Like Troy, Andy loved the control and feel but preferred the tighter string pattern around the net. He said, "The classic feel continues up at net, and I had more than enough precision and response to put the ball wherever I wanted. Since it's heavy and has a small sweetspot, it isn't the easiest racquet to wield when needing to react quickly, but once it's in place you can just set it and forget it! You're going to get exceptional stability, control and feel on your volleys. However, I did prefer the 18x20 version for even more feel and control."
Low volleys, high volleys, half volleys -- all of them were no problem for Chris with this stick in hand. He offered, "Crisp, precise and stable, this was an absolute weapon at net. I loved the solid feel on low volleys because it gave me the option to punch the ball back or soften my grip to drop it short. Either way, the racquet always felt stable, and the response was very predictable. High volleys could be dispatched with authority because I got power from the racquet's weight and I got a lot of of confidence from its controlled feel."
After adjusting to the racquet's heft, Mark also found it to be rock solid. He said, "I was late for a few volleys, but for the most part the volley was one area where the new Six.One 95 really shone for me. I dug out a backhand volley with this racquet the other day, one of those times when I'm completely stretched out and the ball hits the tip of the racquet. The racquet never wobbled, and the ball bounced two or three times before my opponent reached it."
The serve was the standout shot for our playtesters with the Six.One 95 16x18 thanks to the heft and precise feel, which allowed us to start points confidently and effectively. Mark was able to find a gear he didn't know he had. He explained, "After 30 or so serves I realized that the pace was there, with less effort required to get the ball moving when compared to my Steam 99s. I was able to set up some points with the first serve and actually get some cheap points with it as well. I loved this racquet on serve."
Andy's serves were heavy and effective. He said, "The weight of this racquet gets the ball moving through the court quickly and heavily, and I could get even more action on the ball with the more open string pattern. A boost in power and spin made up for a little loss in control. Channel your inner Sampras and let this beast help you drop some bombs down into the service box."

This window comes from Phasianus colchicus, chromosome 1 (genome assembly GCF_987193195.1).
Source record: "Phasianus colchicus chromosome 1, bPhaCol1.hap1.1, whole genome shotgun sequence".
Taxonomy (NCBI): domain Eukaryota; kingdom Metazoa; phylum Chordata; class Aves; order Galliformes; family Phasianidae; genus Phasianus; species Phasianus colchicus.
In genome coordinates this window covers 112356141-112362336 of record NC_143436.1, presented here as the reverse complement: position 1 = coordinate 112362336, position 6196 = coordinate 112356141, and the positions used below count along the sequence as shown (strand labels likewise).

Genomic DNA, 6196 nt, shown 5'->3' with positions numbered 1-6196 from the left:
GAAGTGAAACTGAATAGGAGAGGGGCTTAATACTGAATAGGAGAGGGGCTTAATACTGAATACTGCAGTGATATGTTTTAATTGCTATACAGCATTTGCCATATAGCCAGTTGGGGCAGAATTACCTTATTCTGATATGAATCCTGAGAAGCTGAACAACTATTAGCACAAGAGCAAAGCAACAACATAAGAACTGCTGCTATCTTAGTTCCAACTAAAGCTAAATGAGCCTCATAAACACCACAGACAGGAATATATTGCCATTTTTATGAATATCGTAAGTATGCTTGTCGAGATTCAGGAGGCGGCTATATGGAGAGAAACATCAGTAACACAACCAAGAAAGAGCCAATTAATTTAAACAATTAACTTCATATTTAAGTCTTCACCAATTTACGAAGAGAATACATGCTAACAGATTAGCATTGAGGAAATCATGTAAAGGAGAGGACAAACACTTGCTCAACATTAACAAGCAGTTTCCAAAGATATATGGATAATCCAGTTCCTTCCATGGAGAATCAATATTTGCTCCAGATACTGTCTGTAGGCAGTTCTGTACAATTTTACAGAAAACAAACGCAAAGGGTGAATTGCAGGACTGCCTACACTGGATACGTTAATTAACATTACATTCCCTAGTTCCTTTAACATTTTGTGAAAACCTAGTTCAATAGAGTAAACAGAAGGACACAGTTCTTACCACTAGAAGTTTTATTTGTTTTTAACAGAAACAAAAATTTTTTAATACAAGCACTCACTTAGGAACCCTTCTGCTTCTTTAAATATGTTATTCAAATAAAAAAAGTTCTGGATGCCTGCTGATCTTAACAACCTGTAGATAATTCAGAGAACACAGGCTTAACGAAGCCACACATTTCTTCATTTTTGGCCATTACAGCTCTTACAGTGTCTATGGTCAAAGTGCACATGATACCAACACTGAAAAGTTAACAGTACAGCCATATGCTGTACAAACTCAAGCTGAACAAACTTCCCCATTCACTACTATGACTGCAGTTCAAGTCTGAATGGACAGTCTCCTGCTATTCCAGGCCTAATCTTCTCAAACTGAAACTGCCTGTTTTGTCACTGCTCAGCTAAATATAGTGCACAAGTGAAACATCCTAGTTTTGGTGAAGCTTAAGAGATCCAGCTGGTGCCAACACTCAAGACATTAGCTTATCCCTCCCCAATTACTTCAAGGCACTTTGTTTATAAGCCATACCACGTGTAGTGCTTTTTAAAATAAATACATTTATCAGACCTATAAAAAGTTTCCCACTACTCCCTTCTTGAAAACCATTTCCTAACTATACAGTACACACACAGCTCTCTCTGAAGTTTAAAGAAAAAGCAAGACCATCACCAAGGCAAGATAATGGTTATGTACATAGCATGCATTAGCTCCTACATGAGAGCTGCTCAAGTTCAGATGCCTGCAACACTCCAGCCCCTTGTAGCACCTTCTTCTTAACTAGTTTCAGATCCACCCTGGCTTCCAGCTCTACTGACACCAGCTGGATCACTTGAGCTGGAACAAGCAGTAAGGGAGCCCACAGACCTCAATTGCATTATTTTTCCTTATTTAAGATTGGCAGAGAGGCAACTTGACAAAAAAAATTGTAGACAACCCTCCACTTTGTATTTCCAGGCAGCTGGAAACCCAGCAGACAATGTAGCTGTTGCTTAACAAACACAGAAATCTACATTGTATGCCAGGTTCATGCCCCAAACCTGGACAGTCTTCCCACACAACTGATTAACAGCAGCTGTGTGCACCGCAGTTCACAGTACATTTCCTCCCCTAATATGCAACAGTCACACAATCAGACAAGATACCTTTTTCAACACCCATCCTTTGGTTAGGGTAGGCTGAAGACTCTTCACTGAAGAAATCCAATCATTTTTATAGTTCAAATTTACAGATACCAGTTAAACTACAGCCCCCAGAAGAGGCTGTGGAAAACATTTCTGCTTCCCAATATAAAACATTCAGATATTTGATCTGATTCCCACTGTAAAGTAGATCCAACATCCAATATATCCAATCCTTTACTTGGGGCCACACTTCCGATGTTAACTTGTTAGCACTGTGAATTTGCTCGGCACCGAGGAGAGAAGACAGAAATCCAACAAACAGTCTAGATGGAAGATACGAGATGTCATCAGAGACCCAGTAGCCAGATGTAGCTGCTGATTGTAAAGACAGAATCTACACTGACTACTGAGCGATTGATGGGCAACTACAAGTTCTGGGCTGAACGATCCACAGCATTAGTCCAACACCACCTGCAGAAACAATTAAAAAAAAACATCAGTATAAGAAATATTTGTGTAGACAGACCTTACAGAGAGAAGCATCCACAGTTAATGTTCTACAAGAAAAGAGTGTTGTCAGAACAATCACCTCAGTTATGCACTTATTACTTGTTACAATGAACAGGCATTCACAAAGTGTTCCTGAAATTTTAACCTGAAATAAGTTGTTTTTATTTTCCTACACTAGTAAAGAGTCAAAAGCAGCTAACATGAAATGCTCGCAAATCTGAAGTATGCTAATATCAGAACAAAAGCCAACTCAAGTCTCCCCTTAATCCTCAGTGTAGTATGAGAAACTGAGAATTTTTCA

The racquet was just what Chris likes for serving, so naturally he loved it. He raved, "This was my kind of racquet for serving. It allowed me to generate solid pace thanks to its healthy plow through. The 16x18 string pattern was also lively enough to help me get impressive spin and pace. I liked hitting slice first serves with this racquet. I was able to get the ball to move around a little bit and the added spin enabled me to hit with pace while still finding my targets. While my serve has been a little hot and cold recently, with this racquet it was mostly hot, and I was serving with confidence."
Troy was completely dialed in as well and may even prefer this version to his own. He said, "This racquet added a lot of spin to my serves, and it was very precise. I was placing my serves within the box with pinpoint control. I could get good pop on my flat serve down the middle, but where this racquet really shone was on my kick and slice serves. I got more movement on the ball on my kick and slice serves with this racquet than I get with my 18x20. Overall, I favored this open pattern slightly more than the dense pattern when it came to serves."
When using short backswings our playtesters could use the server's pace and return effectively with the Six.One 95 16x18. Once again, it was just what Chris was looking for. He said, "The stability and the head-light balance made this a good racquet for me on returns. While it is not as light and fast as some of the racquets I've been testing, the solid response meant I didn't have to swing as hard to get the same results. The mass of this racquet helped me hit deep, powerful returns with little to no backswing. I liked the spin I was getting as well. All in all, I found I could hit a variety of returns with this racquet -- all of which had solid pace and consistency."
Troy also appreciated the stability and control, but preferred his 18x20 version. He said, "Serve returns were solid with this racquet. The plow through of this racquet allowed me to take a short backswing and let the racquet do most of the work. If I was stretched out I had just enough maneuverability to flick the racquet and get decent depth on the return. My slice returns were effective but not quite as penetrating as with the 18x20 version. I preferred the 18x20 version of this racquet for returns because I was getting a bit more depth and penetration through the court."